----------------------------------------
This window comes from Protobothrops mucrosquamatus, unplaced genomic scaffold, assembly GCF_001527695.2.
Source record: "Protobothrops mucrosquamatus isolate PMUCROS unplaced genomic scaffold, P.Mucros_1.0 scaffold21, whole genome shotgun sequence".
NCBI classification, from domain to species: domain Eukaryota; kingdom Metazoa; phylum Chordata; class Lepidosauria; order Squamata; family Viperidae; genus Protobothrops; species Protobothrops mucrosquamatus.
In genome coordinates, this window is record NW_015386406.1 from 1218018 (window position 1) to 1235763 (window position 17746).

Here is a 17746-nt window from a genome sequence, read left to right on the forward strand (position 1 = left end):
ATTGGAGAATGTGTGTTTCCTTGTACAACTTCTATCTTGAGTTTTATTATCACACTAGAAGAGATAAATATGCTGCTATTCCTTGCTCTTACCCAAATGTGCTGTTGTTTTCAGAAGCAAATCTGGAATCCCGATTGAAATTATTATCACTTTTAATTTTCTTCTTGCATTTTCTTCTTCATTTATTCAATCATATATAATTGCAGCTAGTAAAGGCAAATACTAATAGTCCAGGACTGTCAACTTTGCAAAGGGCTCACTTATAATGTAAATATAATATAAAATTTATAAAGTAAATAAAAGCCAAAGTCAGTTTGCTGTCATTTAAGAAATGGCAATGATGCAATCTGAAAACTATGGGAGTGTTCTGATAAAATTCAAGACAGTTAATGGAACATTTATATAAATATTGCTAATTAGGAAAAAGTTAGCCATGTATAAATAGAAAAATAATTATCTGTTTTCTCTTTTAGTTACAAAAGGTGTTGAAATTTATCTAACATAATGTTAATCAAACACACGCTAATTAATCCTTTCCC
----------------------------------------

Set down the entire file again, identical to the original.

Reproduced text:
This window comes from Protobothrops mucrosquamatus, unplaced genomic scaffold, assembly GCF_001527695.2.
Source record: "Protobothrops mucrosquamatus isolate PMUCROS unplaced genomic scaffold, P.Mucros_1.0 scaffold21, whole genome shotgun sequence".
NCBI classification, from domain to species: domain Eukaryota; kingdom Metazoa; phylum Chordata; class Lepidosauria; order Squamata; family Viperidae; genus Protobothrops; species Protobothrops mucrosquamatus.
In genome coordinates, this window is record NW_015386406.1 from 1218018 (window position 1) to 1235763 (window position 17746).

Here is a 17746-nt window from a genome sequence, read left to right on the forward strand (position 1 = left end):
ATTGGAGAATGTGTGTTTCCTTGTACAACTTCTATCTTGAGTTTTATTATCACACTAGAAGAGATAAATATGCTGCTATTCCTTGCTCTTACCCAAATGTGCTGTTGTTTTCAGAAGCAAATCTGGAATCCCGATTGAAATTATTATCACTTTTAATTTTCTTCTTGCATTTTCTTCTTCATTTATTCAATCATATATAATTGCAGCTAGTAAAGGCAAATACTAATAGTCCAGGACTGTCAACTTTGCAAAGGGCTCACTTATAATGTAAATATAATATAAAATTTATAAAGTAAATAAAAGCCAAAGTCAGTTTGCTGTCATTTAAGAAATGGCAATGATGCAATCTGAAAACTATGGGAGTGTTCTGATAAAATTCAAGACAGTTAATGGAACATTTATATAAATATTGCTAATTAGGAAAAAGTTAGCCATGTATAAATAGAAAAATAATTATCTGTTTTCTCTTTTAGTTACAAAAGGTGTTGAAATTTATCTAACATAATGTTAATCAAACACACGCTAATTAATCCTTTCCC